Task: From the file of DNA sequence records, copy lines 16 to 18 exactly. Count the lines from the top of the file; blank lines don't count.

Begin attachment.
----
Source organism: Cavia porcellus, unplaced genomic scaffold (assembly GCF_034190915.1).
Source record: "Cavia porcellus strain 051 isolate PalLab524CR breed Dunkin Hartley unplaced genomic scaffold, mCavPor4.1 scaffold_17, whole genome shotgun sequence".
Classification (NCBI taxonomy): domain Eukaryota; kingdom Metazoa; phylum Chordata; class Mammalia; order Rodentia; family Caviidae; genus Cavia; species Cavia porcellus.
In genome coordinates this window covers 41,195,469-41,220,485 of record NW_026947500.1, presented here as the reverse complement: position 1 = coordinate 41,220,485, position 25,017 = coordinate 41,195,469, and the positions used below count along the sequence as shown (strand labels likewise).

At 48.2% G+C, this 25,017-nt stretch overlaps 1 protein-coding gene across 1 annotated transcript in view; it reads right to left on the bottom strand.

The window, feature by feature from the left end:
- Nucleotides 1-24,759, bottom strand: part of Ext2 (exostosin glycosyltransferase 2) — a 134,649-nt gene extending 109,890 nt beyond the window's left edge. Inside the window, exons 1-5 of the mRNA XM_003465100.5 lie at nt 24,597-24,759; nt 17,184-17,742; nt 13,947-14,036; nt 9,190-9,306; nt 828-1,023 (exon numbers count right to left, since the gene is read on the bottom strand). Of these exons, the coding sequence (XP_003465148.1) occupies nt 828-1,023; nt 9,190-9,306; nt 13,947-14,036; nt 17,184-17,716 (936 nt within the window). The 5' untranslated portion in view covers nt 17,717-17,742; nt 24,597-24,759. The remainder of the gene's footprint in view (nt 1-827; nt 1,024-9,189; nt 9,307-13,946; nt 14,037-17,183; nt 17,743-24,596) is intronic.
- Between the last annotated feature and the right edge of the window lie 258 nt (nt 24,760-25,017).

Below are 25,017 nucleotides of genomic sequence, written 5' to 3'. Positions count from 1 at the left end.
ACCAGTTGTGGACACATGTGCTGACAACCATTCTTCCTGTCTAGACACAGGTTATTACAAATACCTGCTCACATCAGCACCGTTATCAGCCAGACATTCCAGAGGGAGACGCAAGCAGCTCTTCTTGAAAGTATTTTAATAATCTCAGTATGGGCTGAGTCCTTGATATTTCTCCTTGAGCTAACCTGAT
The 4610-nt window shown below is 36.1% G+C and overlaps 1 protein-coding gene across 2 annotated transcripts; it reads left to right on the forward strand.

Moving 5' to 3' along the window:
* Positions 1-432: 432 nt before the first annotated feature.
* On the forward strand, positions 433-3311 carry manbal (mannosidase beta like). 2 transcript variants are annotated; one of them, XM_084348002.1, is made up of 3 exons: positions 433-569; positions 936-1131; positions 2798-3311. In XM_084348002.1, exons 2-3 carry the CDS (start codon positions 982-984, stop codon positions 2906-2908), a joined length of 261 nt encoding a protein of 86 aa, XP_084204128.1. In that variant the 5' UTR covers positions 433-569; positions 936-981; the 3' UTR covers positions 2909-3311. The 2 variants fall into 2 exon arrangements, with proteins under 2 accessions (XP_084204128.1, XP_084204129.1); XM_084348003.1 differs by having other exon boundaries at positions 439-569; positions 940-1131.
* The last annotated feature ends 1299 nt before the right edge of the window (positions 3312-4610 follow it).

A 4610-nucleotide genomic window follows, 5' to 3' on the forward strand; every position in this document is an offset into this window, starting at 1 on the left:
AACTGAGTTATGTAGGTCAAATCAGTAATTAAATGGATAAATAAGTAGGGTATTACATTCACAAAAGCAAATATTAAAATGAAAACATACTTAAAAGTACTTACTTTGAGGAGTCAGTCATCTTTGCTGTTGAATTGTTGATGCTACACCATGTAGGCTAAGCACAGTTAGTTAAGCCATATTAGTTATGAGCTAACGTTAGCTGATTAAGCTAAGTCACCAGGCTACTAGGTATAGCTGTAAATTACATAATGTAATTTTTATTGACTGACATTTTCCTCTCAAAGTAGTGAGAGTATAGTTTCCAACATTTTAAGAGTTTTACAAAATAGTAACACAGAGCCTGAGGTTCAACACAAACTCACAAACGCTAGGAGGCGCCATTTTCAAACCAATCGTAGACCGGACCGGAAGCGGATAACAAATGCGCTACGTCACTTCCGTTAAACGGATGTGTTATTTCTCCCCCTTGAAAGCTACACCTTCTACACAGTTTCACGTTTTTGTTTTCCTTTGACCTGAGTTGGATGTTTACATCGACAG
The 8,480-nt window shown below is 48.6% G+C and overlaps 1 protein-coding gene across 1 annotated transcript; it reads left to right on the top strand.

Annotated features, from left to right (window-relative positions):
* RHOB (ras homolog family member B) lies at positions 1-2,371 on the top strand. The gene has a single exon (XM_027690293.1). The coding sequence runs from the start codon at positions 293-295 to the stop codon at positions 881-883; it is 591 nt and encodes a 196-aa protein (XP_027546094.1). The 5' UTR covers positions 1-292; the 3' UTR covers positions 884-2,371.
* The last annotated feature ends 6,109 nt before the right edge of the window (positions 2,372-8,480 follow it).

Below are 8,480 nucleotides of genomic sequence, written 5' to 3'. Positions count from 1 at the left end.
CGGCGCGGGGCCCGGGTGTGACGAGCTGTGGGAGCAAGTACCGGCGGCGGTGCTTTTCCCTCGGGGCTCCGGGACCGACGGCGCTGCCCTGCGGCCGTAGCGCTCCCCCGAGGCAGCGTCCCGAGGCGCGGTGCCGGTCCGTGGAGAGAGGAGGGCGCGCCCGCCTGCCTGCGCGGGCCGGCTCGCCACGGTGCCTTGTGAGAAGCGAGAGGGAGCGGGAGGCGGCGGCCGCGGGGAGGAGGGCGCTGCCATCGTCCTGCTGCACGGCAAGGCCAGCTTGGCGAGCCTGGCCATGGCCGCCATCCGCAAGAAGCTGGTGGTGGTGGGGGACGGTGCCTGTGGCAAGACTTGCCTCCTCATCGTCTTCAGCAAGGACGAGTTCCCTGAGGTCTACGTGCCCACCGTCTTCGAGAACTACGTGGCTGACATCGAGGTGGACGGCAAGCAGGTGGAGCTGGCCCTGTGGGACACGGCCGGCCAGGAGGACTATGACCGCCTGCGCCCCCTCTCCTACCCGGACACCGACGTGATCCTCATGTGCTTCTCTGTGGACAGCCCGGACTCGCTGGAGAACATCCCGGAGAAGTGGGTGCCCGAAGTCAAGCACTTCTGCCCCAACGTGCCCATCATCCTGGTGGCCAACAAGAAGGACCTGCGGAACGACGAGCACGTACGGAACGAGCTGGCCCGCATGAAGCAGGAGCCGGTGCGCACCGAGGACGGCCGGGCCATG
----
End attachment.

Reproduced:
A 4610-nucleotide genomic window follows, 5' to 3' on the forward strand; every position in this document is an offset into this window, starting at 1 on the left:
AACTGAGTTATGTAGGTCAAATCAGTAATTAAATGGATAAATAAGTAGGGTATTACATTCACAAAAGCAAATATTAAAATGAAAACATACTTAAAAGTACTTACTTTGAGGAGTCAGTCATCTTTGCTGTTGAATTGTTGATGCTACACCATGTAGGCTAAGCACAGTTAGTTAAGCCATATTAGTTATGAGCTAACGTTAGCTGATTAAGCTAAGTCACCAGGCTACTAGGTATAGCTGTAAATTACATAATGTAATTTTTATTGACTGACATTTTCCTCTCAAAGTAGTGAGAGTATAGTTTCCAACATTTTAAGAGTTTTACAAAATAGTAACACAGAGCCTGAGGTTCAACACAAACTCACAAACGCTAGGAGGCGCCATTTTCAAACCAATCGTAGACCGGACCGGAAGCGGATAACAAATGCGCTACGTCACTTCCGTTAAACGGATGTGTTATTTCTCCCCCTTGAAAGCTACACCTTCTACACAGTTTCACGTTTTTGTTTTCCTTTGACCTGAGTTGGATGTTTACATCGACAG
The 8,480-nt window shown below is 48.6% G+C and overlaps 1 protein-coding gene across 1 annotated transcript; it reads left to right on the top strand.